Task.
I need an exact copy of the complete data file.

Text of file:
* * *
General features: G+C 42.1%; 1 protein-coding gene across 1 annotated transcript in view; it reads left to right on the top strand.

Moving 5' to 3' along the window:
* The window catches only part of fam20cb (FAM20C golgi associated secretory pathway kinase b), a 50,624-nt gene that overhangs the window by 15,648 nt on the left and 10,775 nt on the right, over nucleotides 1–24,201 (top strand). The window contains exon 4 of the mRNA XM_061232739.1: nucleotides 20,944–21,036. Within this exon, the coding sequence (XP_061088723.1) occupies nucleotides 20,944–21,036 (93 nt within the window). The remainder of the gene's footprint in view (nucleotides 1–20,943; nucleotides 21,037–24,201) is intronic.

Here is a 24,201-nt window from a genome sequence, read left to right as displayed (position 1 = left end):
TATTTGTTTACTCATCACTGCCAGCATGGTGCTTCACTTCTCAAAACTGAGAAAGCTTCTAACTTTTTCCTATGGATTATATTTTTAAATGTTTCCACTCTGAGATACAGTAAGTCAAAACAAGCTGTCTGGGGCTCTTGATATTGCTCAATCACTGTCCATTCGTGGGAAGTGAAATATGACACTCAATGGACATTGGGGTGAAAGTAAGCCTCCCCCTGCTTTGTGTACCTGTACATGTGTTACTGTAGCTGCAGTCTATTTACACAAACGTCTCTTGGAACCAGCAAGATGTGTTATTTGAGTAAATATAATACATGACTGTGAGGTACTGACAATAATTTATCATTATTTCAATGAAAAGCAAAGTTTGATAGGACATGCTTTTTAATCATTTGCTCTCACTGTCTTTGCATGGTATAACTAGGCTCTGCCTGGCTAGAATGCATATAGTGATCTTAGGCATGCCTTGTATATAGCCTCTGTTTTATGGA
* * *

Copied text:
General features: G+C 42.1%; 1 protein-coding gene across 1 annotated transcript in view; it reads left to right on the top strand.

Moving 5' to 3' along the window:
* The window catches only part of fam20cb (FAM20C golgi associated secretory pathway kinase b), a 50,624-nt gene that overhangs the window by 15,648 nt on the left and 10,775 nt on the right, over nucleotides 1–24,201 (top strand). The window contains exon 4 of the mRNA XM_061232739.1: nucleotides 20,944–21,036. Within this exon, the coding sequence (XP_061088723.1) occupies nucleotides 20,944–21,036 (93 nt within the window). The remainder of the gene's footprint in view (nucleotides 1–20,943; nucleotides 21,037–24,201) is intronic.

Here is a 24,201-nt window from a genome sequence, read left to right as displayed (position 1 = left end):
TATTTGTTTACTCATCACTGCCAGCATGGTGCTTCACTTCTCAAAACTGAGAAAGCTTCTAACTTTTTCCTATGGATTATATTTTTAAATGTTTCCACTCTGAGATACAGTAAGTCAAAACAAGCTGTCTGGGGCTCTTGATATTGCTCAATCACTGTCCATTCGTGGGAAGTGAAATATGACACTCAATGGACATTGGGGTGAAAGTAAGCCTCCCCCTGCTTTGTGTACCTGTACATGTGTTACTGTAGCTGCAGTCTATTTACACAAACGTCTCTTGGAACCAGCAAGATGTGTTATTTGAGTAAATATAATACATGACTGTGAGGTACTGACAATAATTTATCATTATTTCAATGAAAAGCAAAGTTTGATAGGACATGCTTTTTAATCATTTGCTCTCACTGTCTTTGCATGGTATAACTAGGCTCTGCCTGGCTAGAATGCATATAGTGATCTTAGGCATGCCTTGTATATAGCCTCTGTTTTATGGA